Everledger is pleased to announce its new lineup of anti-tamper bottle closures for the wine and spirits industry. In response to the growing challenge of counterfeit alcohol in the world — estimated at US$3 billion globally just for wine — these intelligent caps unite blockchain and Near Field Communication (NFC) tags to help brands protect the authenticity of their assets. The launch of these smart closures is a defining moment to protect producers, retailers and auction houses against fraudsters.
In addition to the NFC-enabled closures, Everleder is now offering ways in which a QR code can be better authenticated on its own, or work in tandem with NFC. While QR codes on labels have been on the market for years to direct customers to curated digital experiences on their mobile phones, the Everledger solution offers higher levels of security against counterfeiting.
How does the Everledger solution work?
Each bottle is given a unique digital identity via either NFC-powered tamper detection labels adhered to the bottle cap, or other NFC devices such as plastic heat-shrink capsules, stickers, or cork tags. With each bottle being secured with the latest anti-tamper device, chain-of-custody data can then be captured all along the supply chain through the supporting blockchain technology.
From there, the authenticated provenance of the wine or spirit is tracked, enabling consumers to discover the lifetime journey of their favourite drink — from vineyard to glass. This intelligent provenance invites the customer to connect to the producer’s overall brand story, all with a tap of their smartphone.
The closures are highly secure Near Field Communication tags applied on labels or heat-shrink capsules, which come transparent or in a range of colours. NFC labels can be applied on aluminium as well as on glass or paper and are fully customisable. Applying labels on caps of vintages in storage is a very convenient process that won’t disrupt a winery’s normal bottling or distribution process. The heat-shrink NFC capsule will align with existing production processes.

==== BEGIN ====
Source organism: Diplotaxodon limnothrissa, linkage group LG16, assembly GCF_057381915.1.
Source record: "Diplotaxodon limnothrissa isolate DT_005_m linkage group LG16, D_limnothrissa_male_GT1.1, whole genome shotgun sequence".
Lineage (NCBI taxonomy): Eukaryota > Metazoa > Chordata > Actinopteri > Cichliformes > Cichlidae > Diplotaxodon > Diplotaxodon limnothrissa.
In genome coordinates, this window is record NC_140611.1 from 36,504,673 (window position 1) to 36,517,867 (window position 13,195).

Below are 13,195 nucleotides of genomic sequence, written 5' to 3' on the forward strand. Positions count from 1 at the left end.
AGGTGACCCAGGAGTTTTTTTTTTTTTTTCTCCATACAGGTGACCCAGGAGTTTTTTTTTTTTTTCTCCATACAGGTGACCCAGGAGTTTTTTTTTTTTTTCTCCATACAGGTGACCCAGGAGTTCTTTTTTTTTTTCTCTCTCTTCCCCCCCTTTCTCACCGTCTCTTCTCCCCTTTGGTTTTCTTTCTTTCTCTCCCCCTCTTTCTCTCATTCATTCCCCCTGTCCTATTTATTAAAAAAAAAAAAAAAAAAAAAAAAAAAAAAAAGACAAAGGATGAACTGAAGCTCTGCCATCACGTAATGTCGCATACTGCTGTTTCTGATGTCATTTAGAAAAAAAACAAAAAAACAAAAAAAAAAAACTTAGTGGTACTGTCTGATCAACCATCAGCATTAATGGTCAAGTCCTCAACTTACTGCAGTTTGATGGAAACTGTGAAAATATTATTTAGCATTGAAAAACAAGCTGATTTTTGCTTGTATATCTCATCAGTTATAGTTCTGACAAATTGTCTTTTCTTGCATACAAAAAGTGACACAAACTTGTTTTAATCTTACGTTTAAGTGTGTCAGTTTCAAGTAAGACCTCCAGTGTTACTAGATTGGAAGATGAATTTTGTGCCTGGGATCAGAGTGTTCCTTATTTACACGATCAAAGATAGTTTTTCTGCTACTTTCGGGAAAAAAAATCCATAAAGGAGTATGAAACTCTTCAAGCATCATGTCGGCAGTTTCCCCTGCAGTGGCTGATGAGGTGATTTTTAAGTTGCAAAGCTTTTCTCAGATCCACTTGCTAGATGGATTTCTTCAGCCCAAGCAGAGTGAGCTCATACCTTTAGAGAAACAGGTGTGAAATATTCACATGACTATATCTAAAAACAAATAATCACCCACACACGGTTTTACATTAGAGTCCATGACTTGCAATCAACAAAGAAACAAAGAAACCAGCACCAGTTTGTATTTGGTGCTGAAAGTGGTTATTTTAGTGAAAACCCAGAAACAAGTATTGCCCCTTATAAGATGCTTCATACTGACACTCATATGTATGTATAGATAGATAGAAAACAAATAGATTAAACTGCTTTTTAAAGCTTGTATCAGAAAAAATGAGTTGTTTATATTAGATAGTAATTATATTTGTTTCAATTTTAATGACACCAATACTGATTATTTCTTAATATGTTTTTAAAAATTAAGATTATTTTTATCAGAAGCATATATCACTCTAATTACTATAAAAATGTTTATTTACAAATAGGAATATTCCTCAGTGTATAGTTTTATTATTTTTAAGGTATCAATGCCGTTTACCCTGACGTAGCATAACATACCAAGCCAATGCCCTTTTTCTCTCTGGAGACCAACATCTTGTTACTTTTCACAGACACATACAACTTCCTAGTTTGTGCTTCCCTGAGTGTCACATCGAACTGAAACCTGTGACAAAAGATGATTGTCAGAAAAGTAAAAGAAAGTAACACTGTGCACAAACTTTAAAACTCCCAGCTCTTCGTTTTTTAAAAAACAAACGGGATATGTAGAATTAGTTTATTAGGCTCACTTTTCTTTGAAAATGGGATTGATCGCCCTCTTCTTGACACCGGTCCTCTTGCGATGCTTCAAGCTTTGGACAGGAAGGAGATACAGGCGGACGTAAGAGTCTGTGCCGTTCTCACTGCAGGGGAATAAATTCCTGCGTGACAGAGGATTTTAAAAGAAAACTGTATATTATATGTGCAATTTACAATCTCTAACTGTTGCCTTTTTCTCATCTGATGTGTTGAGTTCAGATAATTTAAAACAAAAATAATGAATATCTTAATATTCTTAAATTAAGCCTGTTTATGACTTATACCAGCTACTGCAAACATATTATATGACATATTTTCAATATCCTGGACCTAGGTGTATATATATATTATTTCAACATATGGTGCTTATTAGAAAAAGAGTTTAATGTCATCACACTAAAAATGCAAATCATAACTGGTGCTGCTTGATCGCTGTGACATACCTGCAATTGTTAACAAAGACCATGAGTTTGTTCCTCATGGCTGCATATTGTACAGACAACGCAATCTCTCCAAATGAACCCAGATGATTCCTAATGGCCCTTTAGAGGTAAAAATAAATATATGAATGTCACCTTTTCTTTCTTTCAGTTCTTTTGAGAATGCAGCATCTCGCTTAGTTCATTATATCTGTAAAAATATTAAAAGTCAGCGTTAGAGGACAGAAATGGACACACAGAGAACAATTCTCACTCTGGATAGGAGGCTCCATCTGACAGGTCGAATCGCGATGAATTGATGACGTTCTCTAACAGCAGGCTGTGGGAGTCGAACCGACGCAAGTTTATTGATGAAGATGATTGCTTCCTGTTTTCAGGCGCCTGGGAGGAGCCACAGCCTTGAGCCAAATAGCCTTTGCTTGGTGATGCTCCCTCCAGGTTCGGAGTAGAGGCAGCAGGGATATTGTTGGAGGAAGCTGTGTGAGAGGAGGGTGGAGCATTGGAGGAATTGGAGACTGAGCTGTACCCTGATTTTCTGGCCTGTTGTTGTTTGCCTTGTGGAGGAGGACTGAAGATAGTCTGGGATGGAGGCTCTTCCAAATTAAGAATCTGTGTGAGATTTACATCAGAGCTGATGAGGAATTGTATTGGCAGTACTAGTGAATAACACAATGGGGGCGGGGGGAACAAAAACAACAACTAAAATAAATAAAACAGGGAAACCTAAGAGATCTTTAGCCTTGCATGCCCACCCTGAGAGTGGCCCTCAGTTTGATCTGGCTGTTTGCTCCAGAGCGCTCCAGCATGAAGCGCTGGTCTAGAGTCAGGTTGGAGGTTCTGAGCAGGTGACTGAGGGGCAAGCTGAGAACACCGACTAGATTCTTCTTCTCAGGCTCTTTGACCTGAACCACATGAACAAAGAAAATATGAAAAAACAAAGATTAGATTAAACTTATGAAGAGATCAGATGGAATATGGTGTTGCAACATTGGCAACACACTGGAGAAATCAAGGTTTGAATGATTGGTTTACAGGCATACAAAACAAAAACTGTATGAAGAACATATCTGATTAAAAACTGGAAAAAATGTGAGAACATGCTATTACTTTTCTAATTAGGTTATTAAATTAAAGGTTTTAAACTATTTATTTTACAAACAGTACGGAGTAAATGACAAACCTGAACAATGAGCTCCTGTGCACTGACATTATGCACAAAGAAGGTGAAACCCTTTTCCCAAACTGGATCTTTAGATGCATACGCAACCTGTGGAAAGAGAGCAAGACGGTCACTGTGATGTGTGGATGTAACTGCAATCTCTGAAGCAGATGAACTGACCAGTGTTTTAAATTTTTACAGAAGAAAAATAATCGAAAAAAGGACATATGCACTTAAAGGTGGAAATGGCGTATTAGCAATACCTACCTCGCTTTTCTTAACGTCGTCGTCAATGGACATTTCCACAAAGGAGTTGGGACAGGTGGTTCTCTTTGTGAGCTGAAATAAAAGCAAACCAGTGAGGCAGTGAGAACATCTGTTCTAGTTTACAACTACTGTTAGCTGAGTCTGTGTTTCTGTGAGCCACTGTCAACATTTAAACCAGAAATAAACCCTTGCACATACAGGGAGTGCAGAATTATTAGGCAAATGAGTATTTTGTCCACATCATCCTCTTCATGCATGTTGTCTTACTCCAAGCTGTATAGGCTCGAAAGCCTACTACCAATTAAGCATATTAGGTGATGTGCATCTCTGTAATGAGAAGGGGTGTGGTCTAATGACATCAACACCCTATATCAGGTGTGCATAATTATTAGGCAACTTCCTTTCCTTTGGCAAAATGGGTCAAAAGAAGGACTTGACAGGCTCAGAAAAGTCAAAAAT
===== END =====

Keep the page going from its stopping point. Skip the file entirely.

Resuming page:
Brands can also invest in an NFC Wet Inlay, which is supplied on a reel with adhesive backing that can be applied to the back of a wine label or used as the basis for a separate label. Another option is the use of NFC long-tail cork tags, which are applied over the cork and attached to the glass, to protect against needle attack.
These NFC tags are encoded in a protected environment and deliver an extremely high level of encryption. Everledger utilises ‘rolling code’ technology in our NFC tags, which performs similarly to a one time password mechanism when using a banking token. When a tag is scanned, it authenticates and then directs to the wine’s landing page through a one time URL supported by the phone’s NFC protocol. This makes the page nearly impossible to counterfeit, especially if matched with a tamper trigger in the tag to prevent substitution and re-use, as well as with the additional security layer of the Everledger platform underpinned by blockchain technology.
“Everledger combines over 20 years of experience in RFID/NFC and asset management with the immutability and secure verification of blockchain,” emphasises Scott Austin, Everledger’s Senior Executive Vice President and Chair of the IoT committee at AIM. “Our wine solution is a prime example of how to utilise highly secure NFC in unison with blockchain. It’s providing a robust and scalable solution for brand owners.”